Complying with Apple’s New Privacy Requirements in the App Store

Complying with Apple’s New Privacy Requirements in the App Store

iOS
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One of the latest changes introduced by Apple is that developers needs to describe the data your app or third-party SDK collects and provide the required reasons of the APIs it uses.

To do so, applications and third-party SDKs that are distributed as XCFrameworks, Swift packages, or Xcode projects, need to contain a privacy manifest file, named PrivacyInfo.xcprivacy.

Privacy Manifest File requirements

⚠️ Starting May 1, 2024, apps that don’t describe their use of required reason API in their privacy manifest file aren’t accepted by App Store Connect.

The privacy manifest file is a property list (plist) that records the types of data collected by your app, and for each required reasons API in your app or third-party SDK, it reports the reason for its usage.

You need to include a privacy manifest file in your third-party SDK if it’s listed in “SDKs that require a privacy manifest and signature,” in Upcoming third-party SDK requirements. Otherwise, include a privacy manifest file in your third-party SDK if it uses a required reasons API or collects data about the person using apps where the third-party SDK will be used.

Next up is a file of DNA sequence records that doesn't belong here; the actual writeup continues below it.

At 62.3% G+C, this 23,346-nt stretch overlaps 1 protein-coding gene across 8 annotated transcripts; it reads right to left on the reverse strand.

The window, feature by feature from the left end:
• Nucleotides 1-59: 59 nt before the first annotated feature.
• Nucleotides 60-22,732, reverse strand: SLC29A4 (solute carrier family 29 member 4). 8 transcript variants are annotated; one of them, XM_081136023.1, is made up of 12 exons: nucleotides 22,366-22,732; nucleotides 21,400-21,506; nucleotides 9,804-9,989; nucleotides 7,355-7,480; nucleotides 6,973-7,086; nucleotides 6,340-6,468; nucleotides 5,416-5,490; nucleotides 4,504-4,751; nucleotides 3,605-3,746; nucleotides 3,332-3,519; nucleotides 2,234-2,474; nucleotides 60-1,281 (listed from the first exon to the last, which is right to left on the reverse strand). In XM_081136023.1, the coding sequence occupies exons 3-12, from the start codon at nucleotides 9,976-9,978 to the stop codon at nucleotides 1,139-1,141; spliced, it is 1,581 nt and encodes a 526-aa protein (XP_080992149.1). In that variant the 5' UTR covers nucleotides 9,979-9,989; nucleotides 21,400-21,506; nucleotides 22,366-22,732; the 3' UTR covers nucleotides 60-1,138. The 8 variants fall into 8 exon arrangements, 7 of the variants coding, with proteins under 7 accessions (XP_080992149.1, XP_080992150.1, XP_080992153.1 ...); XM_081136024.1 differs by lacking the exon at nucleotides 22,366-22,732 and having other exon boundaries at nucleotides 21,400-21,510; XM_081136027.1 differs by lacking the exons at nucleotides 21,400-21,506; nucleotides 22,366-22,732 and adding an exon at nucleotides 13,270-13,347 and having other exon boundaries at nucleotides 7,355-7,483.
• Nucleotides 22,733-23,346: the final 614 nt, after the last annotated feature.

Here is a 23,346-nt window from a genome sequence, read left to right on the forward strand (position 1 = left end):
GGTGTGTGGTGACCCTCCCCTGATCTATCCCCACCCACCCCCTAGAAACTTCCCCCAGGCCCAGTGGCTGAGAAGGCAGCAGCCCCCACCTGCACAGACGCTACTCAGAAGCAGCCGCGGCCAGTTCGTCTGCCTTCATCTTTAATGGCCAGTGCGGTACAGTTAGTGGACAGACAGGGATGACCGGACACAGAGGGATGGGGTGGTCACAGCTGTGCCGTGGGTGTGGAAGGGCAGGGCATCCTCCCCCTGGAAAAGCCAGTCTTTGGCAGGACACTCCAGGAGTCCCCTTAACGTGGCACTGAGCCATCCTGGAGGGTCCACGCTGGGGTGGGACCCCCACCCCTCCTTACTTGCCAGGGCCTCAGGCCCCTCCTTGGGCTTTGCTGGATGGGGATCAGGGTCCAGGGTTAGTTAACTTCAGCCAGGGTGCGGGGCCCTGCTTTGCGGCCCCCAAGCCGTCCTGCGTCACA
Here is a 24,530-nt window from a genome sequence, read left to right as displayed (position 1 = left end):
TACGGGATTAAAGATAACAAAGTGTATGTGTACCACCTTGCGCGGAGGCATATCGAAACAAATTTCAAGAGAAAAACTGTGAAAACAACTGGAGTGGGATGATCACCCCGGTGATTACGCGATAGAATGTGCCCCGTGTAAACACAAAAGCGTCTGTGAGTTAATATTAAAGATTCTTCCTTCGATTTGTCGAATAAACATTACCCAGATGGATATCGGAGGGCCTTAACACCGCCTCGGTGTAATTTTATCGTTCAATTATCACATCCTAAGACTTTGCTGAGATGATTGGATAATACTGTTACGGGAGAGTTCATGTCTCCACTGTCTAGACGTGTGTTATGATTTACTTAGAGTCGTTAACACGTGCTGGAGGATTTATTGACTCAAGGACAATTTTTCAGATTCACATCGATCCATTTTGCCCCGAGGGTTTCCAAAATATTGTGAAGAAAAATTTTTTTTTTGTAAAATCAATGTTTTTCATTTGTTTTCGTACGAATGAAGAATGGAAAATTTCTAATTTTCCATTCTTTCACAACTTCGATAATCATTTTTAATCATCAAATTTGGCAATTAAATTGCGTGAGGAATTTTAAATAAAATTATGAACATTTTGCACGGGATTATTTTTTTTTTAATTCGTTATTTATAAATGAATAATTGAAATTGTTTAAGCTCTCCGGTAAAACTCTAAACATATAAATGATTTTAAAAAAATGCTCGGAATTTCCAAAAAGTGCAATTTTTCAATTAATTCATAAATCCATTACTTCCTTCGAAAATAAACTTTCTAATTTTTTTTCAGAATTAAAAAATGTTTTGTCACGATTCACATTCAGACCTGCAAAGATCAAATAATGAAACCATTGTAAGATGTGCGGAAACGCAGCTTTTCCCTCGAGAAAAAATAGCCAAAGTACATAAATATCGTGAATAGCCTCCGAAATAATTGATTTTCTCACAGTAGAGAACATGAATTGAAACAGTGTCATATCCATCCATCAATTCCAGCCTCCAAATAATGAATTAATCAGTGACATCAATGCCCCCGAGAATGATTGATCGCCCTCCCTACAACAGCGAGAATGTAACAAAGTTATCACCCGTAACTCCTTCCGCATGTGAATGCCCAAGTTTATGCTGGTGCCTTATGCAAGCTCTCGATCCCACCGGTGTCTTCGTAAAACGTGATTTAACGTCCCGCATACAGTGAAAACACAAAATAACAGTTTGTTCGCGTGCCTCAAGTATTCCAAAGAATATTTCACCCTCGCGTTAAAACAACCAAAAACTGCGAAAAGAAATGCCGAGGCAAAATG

You might be receiving these emails from Apple after submitting a build on TestFlight:

Although the TestFlight submission was successful, it’s recommended that you correct the issues in your next submission for TestFlight review.

ITMS-91053: Missing API declaration

Your app’s code in the “file” file references one or more APIs that require reasons, including the following API categories: NSPrivacyAccessedAPICategoryFileTimestamp. While no action is required at this time, starting May 1, 2024, when you upload a new app or app update, you must include a NSPrivacyAccessedAPITypes array in your app’s privacy manifest to provide approved reasons for these APIs used by your app’s code. For more details about this policy, including a list of required reason APIs and approved reasons for usage, visit: https://developer.apple.com/documentation/bundleresources/privacy_manifest_files/describing_use_of_required_reason_api.

ITMS-91053: Missing API declaration

Your app’s code in the “file” file references one or more APIs that require reasons, including the following API categories: NSPrivacyAccessedAPICategoryUserDefaults. While no action is required at this time, starting May 1, 2024, when you upload a new app or app update, you must include a NSPrivacyAccessedAPITypes array in your app’s privacy manifest to provide approved reasons for these APIs used by your app’s code. For more details about this policy, including a list of required reason APIs and approved reasons for usage, visit: https://developer.apple.com/documentation/bundleresources/privacy_manifest_files/describing_use_of_required_reason_api.